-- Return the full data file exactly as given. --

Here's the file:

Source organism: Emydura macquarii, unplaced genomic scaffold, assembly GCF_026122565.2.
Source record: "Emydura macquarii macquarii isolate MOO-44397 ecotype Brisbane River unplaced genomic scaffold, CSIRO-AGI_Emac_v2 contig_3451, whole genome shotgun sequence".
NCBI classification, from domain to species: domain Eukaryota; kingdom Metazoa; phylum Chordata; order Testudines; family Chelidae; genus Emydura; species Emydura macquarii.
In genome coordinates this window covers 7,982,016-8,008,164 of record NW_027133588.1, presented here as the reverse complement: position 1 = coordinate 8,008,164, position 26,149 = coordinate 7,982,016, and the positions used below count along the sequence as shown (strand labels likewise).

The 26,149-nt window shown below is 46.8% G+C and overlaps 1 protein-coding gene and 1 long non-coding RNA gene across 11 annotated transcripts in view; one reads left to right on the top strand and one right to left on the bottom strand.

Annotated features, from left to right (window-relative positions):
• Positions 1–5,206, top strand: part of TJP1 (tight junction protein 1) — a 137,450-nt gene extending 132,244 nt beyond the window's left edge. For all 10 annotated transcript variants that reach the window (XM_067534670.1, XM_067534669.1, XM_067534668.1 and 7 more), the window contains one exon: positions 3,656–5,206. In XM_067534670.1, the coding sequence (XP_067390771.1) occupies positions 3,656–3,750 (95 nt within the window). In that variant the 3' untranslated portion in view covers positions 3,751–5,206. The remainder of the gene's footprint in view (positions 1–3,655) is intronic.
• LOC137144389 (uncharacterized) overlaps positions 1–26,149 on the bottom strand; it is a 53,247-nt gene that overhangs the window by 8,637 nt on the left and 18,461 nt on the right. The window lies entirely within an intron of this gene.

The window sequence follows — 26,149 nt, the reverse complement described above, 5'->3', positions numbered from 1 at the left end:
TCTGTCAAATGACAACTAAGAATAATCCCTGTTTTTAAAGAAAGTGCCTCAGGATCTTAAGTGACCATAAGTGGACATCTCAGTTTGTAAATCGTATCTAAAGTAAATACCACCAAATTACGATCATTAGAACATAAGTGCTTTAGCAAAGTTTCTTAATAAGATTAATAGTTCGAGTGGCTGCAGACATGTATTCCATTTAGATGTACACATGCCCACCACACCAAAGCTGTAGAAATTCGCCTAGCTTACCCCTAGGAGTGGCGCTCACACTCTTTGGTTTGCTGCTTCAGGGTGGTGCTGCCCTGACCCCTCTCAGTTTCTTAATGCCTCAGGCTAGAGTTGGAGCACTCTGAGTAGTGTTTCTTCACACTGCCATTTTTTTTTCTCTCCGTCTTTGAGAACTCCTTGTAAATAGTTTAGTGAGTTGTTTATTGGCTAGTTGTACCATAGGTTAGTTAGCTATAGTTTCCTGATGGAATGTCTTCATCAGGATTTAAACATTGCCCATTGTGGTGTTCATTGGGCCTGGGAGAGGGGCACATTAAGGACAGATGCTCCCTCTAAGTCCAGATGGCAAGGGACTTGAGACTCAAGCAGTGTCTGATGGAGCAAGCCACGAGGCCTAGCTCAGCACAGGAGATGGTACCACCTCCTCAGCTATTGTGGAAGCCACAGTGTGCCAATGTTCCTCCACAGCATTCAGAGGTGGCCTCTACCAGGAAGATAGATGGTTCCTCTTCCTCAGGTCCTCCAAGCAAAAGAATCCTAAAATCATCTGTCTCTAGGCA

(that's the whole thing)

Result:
Source organism: Emydura macquarii, unplaced genomic scaffold, assembly GCF_026122565.2.
Source record: "Emydura macquarii macquarii isolate MOO-44397 ecotype Brisbane River unplaced genomic scaffold, CSIRO-AGI_Emac_v2 contig_3451, whole genome shotgun sequence".
NCBI classification, from domain to species: domain Eukaryota; kingdom Metazoa; phylum Chordata; order Testudines; family Chelidae; genus Emydura; species Emydura macquarii.
In genome coordinates this window covers 7,982,016-8,008,164 of record NW_027133588.1, presented here as the reverse complement: position 1 = coordinate 8,008,164, position 26,149 = coordinate 7,982,016, and the positions used below count along the sequence as shown (strand labels likewise).

The 26,149-nt window shown below is 46.8% G+C and overlaps 1 protein-coding gene and 1 long non-coding RNA gene across 11 annotated transcripts in view; one reads left to right on the top strand and one right to left on the bottom strand.

Annotated features, from left to right (window-relative positions):
• Positions 1–5,206, top strand: part of TJP1 (tight junction protein 1) — a 137,450-nt gene extending 132,244 nt beyond the window's left edge. For all 10 annotated transcript variants that reach the window (XM_067534670.1, XM_067534669.1, XM_067534668.1 and 7 more), the window contains one exon: positions 3,656–5,206. In XM_067534670.1, the coding sequence (XP_067390771.1) occupies positions 3,656–3,750 (95 nt within the window). In that variant the 3' untranslated portion in view covers positions 3,751–5,206. The remainder of the gene's footprint in view (positions 1–3,655) is intronic.
• LOC137144389 (uncharacterized) overlaps positions 1–26,149 on the bottom strand; it is a 53,247-nt gene that overhangs the window by 8,637 nt on the left and 18,461 nt on the right. The window lies entirely within an intron of this gene.

The window sequence follows — 26,149 nt, the reverse complement described above, 5'->3', positions numbered from 1 at the left end:
TCTGTCAAATGACAACTAAGAATAATCCCTGTTTTTAAAGAAAGTGCCTCAGGATCTTAAGTGACCATAAGTGGACATCTCAGTTTGTAAATCGTATCTAAAGTAAATACCACCAAATTACGATCATTAGAACATAAGTGCTTTAGCAAAGTTTCTTAATAAGATTAATAGTTCGAGTGGCTGCAGACATGTATTCCATTTAGATGTACACATGCCCACCACACCAAAGCTGTAGAAATTCGCCTAGCTTACCCCTAGGAGTGGCGCTCACACTCTTTGGTTTGCTGCTTCAGGGTGGTGCTGCCCTGACCCCTCTCAGTTTCTTAATGCCTCAGGCTAGAGTTGGAGCACTCTGAGTAGTGTTTCTTCACACTGCCATTTTTTTTTCTCTCCGTCTTTGAGAACTCCTTGTAAATAGTTTAGTGAGTTGTTTATTGGCTAGTTGTACCATAGGTTAGTTAGCTATAGTTTCCTGATGGAATGTCTTCATCAGGATTTAAACATTGCCCATTGTGGTGTTCATTGGGCCTGGGAGAGGGGCACATTAAGGACAGATGCTCCCTCTAAGTCCAGATGGCAAGGGACTTGAGACTCAAGCAGTGTCTGATGGAGCAAGCCACGAGGCCTAGCTCAGCACAGGAGATGGTACCACCTCCTCAGCTATTGTGGAAGCCACAGTGTGCCAATGTTCCTCCACAGCATTCAGAGGTGGCCTCTACCAGGAAGATAGATGGTTCCTCTTCCTCAGGTCCTCCAAGCAAAAGAATCCTAAAATCATCTGTCTCTAGGCA